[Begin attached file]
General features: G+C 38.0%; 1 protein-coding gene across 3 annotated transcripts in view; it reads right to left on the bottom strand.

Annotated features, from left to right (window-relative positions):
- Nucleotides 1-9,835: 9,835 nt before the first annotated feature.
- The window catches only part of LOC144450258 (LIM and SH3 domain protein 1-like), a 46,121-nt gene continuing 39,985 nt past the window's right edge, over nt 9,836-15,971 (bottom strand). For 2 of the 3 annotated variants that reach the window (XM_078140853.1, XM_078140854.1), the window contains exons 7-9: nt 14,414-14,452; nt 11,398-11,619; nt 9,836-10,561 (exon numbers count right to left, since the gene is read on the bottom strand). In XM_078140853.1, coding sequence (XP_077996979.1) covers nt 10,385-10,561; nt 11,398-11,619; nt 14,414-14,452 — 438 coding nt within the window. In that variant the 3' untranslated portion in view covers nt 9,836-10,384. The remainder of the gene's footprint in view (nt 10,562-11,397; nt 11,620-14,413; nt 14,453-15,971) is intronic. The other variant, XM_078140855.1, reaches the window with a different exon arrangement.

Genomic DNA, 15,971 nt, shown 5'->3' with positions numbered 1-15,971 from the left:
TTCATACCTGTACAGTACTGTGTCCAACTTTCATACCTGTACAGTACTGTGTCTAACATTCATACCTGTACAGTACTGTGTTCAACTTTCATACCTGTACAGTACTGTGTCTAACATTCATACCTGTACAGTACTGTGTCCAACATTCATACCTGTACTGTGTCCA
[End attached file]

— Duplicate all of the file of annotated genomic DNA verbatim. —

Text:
General features: G+C 38.0%; 1 protein-coding gene across 3 annotated transcripts in view; it reads right to left on the bottom strand.

Annotated features, from left to right (window-relative positions):
- Nucleotides 1-9,835: 9,835 nt before the first annotated feature.
- The window catches only part of LOC144450258 (LIM and SH3 domain protein 1-like), a 46,121-nt gene continuing 39,985 nt past the window's right edge, over nt 9,836-15,971 (bottom strand). For 2 of the 3 annotated variants that reach the window (XM_078140853.1, XM_078140854.1), the window contains exons 7-9: nt 14,414-14,452; nt 11,398-11,619; nt 9,836-10,561 (exon numbers count right to left, since the gene is read on the bottom strand). In XM_078140853.1, coding sequence (XP_077996979.1) covers nt 10,385-10,561; nt 11,398-11,619; nt 14,414-14,452 — 438 coding nt within the window. In that variant the 3' untranslated portion in view covers nt 9,836-10,384. The remainder of the gene's footprint in view (nt 10,562-11,397; nt 11,620-14,413; nt 14,453-15,971) is intronic. The other variant, XM_078140855.1, reaches the window with a different exon arrangement.

Genomic DNA, 15,971 nt, shown 5'->3' with positions numbered 1-15,971 from the left:
TTCATACCTGTACAGTACTGTGTCCAACTTTCATACCTGTACAGTACTGTGTCTAACATTCATACCTGTACAGTACTGTGTTCAACTTTCATACCTGTACAGTACTGTGTCTAACATTCATACCTGTACAGTACTGTGTCCAACATTCATACCTGTACTGTGTCCA